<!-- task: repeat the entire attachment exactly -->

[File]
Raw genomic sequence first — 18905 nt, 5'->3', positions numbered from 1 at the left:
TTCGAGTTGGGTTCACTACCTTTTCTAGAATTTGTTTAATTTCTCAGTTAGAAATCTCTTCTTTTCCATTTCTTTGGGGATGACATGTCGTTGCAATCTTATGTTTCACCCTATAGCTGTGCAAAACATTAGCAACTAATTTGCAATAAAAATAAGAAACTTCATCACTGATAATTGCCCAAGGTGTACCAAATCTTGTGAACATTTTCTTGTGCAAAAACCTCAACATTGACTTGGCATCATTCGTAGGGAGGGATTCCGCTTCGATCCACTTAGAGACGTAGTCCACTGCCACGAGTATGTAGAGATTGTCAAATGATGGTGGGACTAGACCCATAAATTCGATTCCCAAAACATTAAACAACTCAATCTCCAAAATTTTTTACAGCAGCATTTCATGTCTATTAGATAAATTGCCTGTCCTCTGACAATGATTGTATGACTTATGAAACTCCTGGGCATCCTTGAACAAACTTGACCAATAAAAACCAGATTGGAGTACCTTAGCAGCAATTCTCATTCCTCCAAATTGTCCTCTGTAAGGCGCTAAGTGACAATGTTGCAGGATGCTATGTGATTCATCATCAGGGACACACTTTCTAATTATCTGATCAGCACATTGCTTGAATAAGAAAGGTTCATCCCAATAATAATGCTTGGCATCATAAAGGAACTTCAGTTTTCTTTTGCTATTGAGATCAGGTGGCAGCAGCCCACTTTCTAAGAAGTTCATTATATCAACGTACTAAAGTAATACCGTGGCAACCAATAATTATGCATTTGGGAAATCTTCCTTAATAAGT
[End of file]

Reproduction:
Raw genomic sequence first — 18905 nt, 5'->3', positions numbered from 1 at the left:
TTCGAGTTGGGTTCACTACCTTTTCTAGAATTTGTTTAATTTCTCAGTTAGAAATCTCTTCTTTTCCATTTCTTTGGGGATGACATGTCGTTGCAATCTTATGTTTCACCCTATAGCTGTGCAAAACATTAGCAACTAATTTGCAATAAAAATAAGAAACTTCATCACTGATAATTGCCCAAGGTGTACCAAATCTTGTGAACATTTTCTTGTGCAAAAACCTCAACATTGACTTGGCATCATTCGTAGGGAGGGATTCCGCTTCGATCCACTTAGAGACGTAGTCCACTGCCACGAGTATGTAGAGATTGTCAAATGATGGTGGGACTAGACCCATAAATTCGATTCCCAAAACATTAAACAACTCAATCTCCAAAATTTTTTACAGCAGCATTTCATGTCTATTAGATAAATTGCCTGTCCTCTGACAATGATTGTATGACTTATGAAACTCCTGGGCATCCTTGAACAAACTTGACCAATAAAAACCAGATTGGAGTACCTTAGCAGCAATTCTCATTCCTCCAAATTGTCCTCTGTAAGGCGCTAAGTGACAATGTTGCAGGATGCTATGTGATTCATCATCAGGGACACACTTTCTAATTATCTGATCAGCACATTGCTTGAATAAGAAAGGTTCATCCCAATAATAATGCTTGGCATCATAAAGGAACTTCAGTTTTCTTTTGCTATTGAGATCAGGTGGCAGCAGCCCACTTTCTAAGAAGTTCATTATATCAACGTACTAAAGTAATACCGTGGCAACCAATAATTATGCATTTGGGAAATCTTCCTTAATAAGT